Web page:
My mom is many things, not the least of which
is hip. It’s rare to be able to go home and actually borrow stuff from your mother’s closet, but I do. She has a keen sense of personal style and has tried over the decades to cultivate mine. I think I can trace that back to 7th grade, when she not only bought me Hammer Pants to wear to school (with matching red suede high tops), but she encouraged me to wear them.
“Oh those are adorable!” she said. “And with those bells on the cuffs, I can hear you coming a mile away!”
So I was the one rocking Hammer Pants during the peak of adolescent angst, and I was doing it with pride. And it turns out, these pants were just a gateway drug. There would be brief foray into tie-die, a very deep love affair with velor (particularly in the purple pants variety) and eventually, a longstanding commitment to silver jewelery that would culminate, much later, in a nose ring.
It was my mom who encouraged what is still one of my all-time best flair purchases, an item unearthed on a sales rack in Filene’s Basement in Boston. It was long, hand-embroidered red silk jacket. Originally priced at $800, mine for a mere fraction. It was this jacket that I used as revenge against HR at a terrible job in Boston where they had hunted me down daily to look for dress code violations (they even called the VP of my department one day because the HR coordinator felt my leather Italian slip-ons were bordering on “sneakers”). Turns out that while they had a strict dress code even for casual Fridays, nowhere in their handbook did they say a word about the use of silk kimono jackets, a loophole I managed to exploit to the fullest. (I later heard it was amended to include not only kimonos, but also the “visually assaulting use of lime green and other neon colors,” which was my second-favorite move.) My mom taught me not to give a flying fishnet, and it was the best gift a girl could ask for.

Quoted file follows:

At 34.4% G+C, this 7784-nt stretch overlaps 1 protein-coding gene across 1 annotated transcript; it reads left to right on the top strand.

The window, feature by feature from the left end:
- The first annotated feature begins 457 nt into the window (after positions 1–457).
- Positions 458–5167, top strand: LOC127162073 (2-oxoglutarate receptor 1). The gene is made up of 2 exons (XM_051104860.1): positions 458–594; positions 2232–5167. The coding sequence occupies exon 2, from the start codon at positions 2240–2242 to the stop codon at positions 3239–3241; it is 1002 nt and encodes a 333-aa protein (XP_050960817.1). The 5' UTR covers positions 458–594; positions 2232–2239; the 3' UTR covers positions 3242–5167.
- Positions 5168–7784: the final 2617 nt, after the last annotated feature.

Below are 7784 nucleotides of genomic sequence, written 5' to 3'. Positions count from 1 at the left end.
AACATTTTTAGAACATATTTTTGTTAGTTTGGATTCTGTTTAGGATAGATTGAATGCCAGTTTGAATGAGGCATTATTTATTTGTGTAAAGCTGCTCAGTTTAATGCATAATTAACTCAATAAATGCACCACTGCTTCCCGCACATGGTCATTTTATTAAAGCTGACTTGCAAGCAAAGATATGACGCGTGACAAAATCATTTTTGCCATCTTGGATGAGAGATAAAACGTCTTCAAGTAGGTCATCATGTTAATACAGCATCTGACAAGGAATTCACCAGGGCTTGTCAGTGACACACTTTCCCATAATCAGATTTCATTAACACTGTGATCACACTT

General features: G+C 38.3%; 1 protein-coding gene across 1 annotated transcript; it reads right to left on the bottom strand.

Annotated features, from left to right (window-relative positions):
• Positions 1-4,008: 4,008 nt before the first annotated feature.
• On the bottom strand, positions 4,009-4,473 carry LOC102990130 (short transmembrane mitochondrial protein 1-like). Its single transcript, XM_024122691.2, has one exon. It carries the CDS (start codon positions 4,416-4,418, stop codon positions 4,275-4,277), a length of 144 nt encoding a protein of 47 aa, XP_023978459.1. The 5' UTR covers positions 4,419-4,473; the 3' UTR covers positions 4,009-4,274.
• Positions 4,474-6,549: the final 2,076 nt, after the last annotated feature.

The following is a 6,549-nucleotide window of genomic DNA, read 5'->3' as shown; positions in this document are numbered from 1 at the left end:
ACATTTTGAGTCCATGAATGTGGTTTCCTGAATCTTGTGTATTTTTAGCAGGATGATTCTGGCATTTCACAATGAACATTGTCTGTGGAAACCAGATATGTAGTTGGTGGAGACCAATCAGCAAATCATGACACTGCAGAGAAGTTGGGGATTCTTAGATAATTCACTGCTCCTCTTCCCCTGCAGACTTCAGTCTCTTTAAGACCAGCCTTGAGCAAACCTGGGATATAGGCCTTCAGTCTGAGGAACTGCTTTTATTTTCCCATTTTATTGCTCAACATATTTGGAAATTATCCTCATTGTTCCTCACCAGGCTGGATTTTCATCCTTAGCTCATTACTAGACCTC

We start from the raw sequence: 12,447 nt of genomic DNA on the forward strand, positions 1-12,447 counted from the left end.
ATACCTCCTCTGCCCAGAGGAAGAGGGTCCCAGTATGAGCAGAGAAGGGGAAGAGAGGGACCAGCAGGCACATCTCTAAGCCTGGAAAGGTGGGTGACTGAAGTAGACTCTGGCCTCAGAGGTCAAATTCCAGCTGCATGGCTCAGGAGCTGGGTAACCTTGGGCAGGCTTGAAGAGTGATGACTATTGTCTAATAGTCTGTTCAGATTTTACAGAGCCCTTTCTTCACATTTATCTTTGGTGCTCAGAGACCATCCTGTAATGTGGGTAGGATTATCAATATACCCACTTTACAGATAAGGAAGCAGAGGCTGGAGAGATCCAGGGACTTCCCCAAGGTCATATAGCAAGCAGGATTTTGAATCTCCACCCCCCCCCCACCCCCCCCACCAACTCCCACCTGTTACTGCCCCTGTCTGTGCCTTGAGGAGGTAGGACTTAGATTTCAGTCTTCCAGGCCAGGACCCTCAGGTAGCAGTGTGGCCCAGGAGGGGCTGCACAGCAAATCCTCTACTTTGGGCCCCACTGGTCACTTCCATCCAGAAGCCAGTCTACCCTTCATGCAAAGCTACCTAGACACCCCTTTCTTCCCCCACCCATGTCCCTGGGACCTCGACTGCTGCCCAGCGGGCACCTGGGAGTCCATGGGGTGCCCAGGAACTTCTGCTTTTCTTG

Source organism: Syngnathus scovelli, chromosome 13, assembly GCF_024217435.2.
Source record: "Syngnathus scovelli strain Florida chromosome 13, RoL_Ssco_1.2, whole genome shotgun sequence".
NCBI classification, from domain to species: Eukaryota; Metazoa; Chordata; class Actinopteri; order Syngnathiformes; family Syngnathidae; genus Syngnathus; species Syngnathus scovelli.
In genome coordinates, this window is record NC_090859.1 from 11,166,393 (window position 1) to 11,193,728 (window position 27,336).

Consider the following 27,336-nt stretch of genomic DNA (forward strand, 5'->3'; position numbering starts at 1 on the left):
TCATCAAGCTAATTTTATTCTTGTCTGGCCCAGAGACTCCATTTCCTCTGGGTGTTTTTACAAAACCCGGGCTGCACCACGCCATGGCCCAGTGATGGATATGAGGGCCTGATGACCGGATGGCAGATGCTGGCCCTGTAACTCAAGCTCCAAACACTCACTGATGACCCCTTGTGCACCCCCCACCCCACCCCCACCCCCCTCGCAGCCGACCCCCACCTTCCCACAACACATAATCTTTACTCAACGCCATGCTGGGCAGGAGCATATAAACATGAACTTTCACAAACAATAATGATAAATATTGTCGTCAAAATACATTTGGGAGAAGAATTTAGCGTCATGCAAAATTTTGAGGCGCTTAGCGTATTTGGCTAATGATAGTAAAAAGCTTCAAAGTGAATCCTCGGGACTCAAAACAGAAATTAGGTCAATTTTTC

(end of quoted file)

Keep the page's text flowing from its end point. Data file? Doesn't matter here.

But I can’t help but to compare us and realize that at my age, my mom was already an “adult.” Like, the non-disaster kind. The kind that wears matching socks, no matter how lazy she’s feeling, and who owns things called “slacks.” As I get older, I’m trying to reduce my flair-ups, in an effort to balance my closet with more work-appropriate attire. Not because I feel I have to, but because I want to dabble in this language my mother speaks so fluently. This thing called “classy.”
This was on my mind today when I went shopping. I sat there in front of the mirror I did what I always do: I wondered what my mom would say. Versatile? Good fit? Well-made? Worth the money? I tried to envision her responses.
So mom, while I didn’t buy you a gift , per say, you should know that I was totally thinking of you while I was shopping for myself this Mother’s Day. Especially when I purchased this:
Happy Mother’s Day to a fashionista, a practicalista, and the perfect life accessory.
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